New Hampshire has officially opted out of FirstNet, becoming the first state to choose not to use the nationwide network for first responders being built by AT&T.
Gov. Chris Sununu announced the decision this morning at a New Hampshire police barracks, according to the Associated Press, saying the state will instead tap Rivada Networks to provide wireless service for emergency workers. The move will enable the state to retain more control over the communications initiative, Sununu said.
“Rivada is honored to have the opportunity to build a world-class public-safety RAN for the Granite State,” Rivada CEO Declan Ganley said in a press release touting the win. “New Hampshire ran the longest and most thorough opt-out review process in the country. Now the real work of transforming New Hampshire’s public-safety communications can begin.”
Governors in 35 states and two territories have announced decisions to opt in to use FirstNet, and commissions in Georgia and Florida recently recommended opting in to the governors in those states. Rivada announced last week that it was working with Macquarie Capital to pursue opt-out contracts for states considering alternatives to the FirstNet offering.
Verizon is among a small handful of other players looking to provide wireless services to emergency workers. States have until Dec. 28 to announce their final decisions whether to use FirstNet; those that don’t officially decide will automatically be opted in to the system.
“To date, all other states and territories that have made a decision have chosen to opt in to FirstNet—reflecting a belief across the nation that it is the best option for the public safety community and the residents they serve,” said Chris Sambar, senior vice president of AT&T FirstNet, in a statement emailed to FierceWireless. “Today, Gov. Sununu has expressed his decision to go down a path not chosen by any of the 35 states and territories before him. We remain hopeful New Hampshire will continue to assess the substantial risks associated with an opt-out proposal of an unproven vendor.”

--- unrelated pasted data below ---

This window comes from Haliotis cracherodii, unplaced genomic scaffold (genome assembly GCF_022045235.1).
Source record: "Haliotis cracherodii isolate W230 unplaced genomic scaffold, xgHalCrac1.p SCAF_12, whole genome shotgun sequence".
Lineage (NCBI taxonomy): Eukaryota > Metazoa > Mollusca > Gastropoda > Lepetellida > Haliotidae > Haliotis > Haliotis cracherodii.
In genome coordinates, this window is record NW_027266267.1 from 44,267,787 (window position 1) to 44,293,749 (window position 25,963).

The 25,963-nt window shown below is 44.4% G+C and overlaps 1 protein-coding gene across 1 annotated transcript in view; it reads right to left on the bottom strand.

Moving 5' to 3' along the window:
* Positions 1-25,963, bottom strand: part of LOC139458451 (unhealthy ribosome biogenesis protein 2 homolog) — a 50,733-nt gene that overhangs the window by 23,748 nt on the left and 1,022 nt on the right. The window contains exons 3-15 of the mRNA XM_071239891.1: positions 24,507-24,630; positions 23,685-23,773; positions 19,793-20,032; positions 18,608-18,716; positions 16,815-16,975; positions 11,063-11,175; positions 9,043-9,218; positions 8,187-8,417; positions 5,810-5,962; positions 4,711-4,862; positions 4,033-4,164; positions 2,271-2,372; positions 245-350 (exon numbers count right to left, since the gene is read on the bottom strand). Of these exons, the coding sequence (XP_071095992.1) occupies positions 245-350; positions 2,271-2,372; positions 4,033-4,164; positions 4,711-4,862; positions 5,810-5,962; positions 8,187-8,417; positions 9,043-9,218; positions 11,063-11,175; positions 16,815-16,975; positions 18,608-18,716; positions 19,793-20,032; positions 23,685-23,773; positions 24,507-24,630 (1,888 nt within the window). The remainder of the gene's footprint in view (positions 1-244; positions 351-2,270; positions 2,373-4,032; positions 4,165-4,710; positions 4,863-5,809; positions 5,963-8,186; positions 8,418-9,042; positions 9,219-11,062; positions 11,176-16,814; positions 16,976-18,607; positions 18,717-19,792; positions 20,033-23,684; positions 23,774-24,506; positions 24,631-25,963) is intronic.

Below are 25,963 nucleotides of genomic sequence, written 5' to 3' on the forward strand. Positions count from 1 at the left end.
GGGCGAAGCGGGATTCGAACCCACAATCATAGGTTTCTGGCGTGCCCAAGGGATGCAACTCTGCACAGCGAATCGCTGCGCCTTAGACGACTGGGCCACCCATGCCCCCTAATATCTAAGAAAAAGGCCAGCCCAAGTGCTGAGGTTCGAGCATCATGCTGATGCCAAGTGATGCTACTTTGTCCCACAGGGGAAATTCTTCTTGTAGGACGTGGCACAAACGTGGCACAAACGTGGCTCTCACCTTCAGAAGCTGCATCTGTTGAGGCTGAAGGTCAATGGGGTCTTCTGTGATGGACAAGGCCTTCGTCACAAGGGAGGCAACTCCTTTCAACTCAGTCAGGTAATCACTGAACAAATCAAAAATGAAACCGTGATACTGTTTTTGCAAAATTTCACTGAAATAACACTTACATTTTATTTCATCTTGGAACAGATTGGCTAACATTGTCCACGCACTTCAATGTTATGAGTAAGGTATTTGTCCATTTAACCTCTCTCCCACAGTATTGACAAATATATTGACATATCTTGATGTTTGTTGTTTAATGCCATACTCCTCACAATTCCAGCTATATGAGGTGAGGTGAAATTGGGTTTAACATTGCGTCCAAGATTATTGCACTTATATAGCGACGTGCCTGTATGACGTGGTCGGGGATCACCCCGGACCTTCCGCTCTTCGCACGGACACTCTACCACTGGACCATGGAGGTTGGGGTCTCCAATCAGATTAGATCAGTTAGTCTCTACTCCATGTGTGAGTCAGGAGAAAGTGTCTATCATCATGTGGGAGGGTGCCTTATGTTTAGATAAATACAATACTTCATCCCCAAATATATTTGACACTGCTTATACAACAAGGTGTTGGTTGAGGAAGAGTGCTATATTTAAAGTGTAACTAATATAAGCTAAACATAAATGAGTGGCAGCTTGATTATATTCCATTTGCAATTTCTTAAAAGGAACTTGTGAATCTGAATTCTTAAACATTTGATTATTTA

Several other states appear to be on the fence regarding FirstNet’s offering as the deadline looms. Colorado last week said it had selected Rivada and Macquarie to build and maintain a first-responder network should Gov. John Hickenlooper opt out of FirstNet, and California recently issued a request for proposals (RFP) seeking bids from FirstNet competitors.
Securing the FirstNet contract was viewed as a major win for AT&T, which will get access to 20 MHz of 700 MHz low-band spectrum and $6.5 billion for designing and operating the nationwide network for federal, state and local authorities, with the right to sell excess capacity on the system. AT&T will spend roughly $40 billion over the life of the 25-year contract to deploy and maintain the network, the Department of Commerce said, integrating its network assets with FirstNet.
But some states have begun to balk at FirstNet’s terms of service in recent weeks. Among other things, states are questioning spectrum manager lease agreements—SMLAs—that include hefty payments for opting out or terminating its agreement if they aren’t able to meet FirstNet’s technical requirements. Pennsylvania, for instance, would reportedly pay nearly $1 billion over 25 years to lease spectrum from FirstNet if it opted out, according to a recent report from Urgent Communications, and billions more if it didn’t meet technical and operational obligations. Similarly, California officials said opting out would require “an unrealistic number of subscriptions/connections” as well as nearly $3 billion in spectrum lease payments and more than $15 billion in penalties.
Cities and towns in states that opt in won’t automatically be required to fall in line; they can instead choose to go with another service. So the fight to meet the needs of those users is expected to continue long past the Dec. 28 deadline.